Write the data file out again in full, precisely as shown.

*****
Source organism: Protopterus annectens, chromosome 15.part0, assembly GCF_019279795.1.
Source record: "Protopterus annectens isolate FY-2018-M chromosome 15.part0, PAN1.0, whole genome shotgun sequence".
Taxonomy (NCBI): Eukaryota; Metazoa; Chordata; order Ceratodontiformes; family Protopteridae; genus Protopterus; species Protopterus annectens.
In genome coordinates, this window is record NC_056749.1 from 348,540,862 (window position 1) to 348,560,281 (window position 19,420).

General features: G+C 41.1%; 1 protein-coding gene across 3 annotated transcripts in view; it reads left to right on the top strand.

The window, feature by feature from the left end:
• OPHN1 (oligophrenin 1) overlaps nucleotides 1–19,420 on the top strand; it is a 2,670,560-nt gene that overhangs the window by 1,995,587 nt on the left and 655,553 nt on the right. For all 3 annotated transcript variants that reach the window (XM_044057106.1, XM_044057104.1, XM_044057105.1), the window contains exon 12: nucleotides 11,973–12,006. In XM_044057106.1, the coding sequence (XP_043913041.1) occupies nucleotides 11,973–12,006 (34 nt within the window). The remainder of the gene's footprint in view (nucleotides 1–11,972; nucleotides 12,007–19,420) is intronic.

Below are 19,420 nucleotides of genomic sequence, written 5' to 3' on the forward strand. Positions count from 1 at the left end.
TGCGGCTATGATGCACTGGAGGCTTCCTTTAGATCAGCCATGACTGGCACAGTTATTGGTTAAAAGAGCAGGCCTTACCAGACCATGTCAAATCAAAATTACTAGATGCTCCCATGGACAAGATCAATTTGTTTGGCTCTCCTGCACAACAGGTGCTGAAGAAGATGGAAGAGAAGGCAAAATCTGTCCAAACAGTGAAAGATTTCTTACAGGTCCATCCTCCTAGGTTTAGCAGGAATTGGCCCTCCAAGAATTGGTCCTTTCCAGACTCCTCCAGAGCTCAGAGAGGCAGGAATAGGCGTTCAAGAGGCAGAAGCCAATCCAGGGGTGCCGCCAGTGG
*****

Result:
Source organism: Protopterus annectens, chromosome 15.part0, assembly GCF_019279795.1.
Source record: "Protopterus annectens isolate FY-2018-M chromosome 15.part0, PAN1.0, whole genome shotgun sequence".
Taxonomy (NCBI): Eukaryota; Metazoa; Chordata; order Ceratodontiformes; family Protopteridae; genus Protopterus; species Protopterus annectens.
In genome coordinates, this window is record NC_056749.1 from 348,540,862 (window position 1) to 348,560,281 (window position 19,420).

General features: G+C 41.1%; 1 protein-coding gene across 3 annotated transcripts in view; it reads left to right on the top strand.

The window, feature by feature from the left end:
• OPHN1 (oligophrenin 1) overlaps nucleotides 1–19,420 on the top strand; it is a 2,670,560-nt gene that overhangs the window by 1,995,587 nt on the left and 655,553 nt on the right. For all 3 annotated transcript variants that reach the window (XM_044057106.1, XM_044057104.1, XM_044057105.1), the window contains exon 12: nucleotides 11,973–12,006. In XM_044057106.1, the coding sequence (XP_043913041.1) occupies nucleotides 11,973–12,006 (34 nt within the window). The remainder of the gene's footprint in view (nucleotides 1–11,972; nucleotides 12,007–19,420) is intronic.

Below are 19,420 nucleotides of genomic sequence, written 5' to 3' on the forward strand. Positions count from 1 at the left end.
TGCGGCTATGATGCACTGGAGGCTTCCTTTAGATCAGCCATGACTGGCACAGTTATTGGTTAAAAGAGCAGGCCTTACCAGACCATGTCAAATCAAAATTACTAGATGCTCCCATGGACAAGATCAATTTGTTTGGCTCTCCTGCACAACAGGTGCTGAAGAAGATGGAAGAGAAGGCAAAATCTGTCCAAACAGTGAAAGATTTCTTACAGGTCCATCCTCCTAGGTTTAGCAGGAATTGGCCCTCCAAGAATTGGTCCTTTCCAGACTCCTCCAGAGCTCAGAGAGGCAGGAATAGGCGTTCAAGAGGCAGAAGCCAATCCAGGGGTGCCGCCAGTGG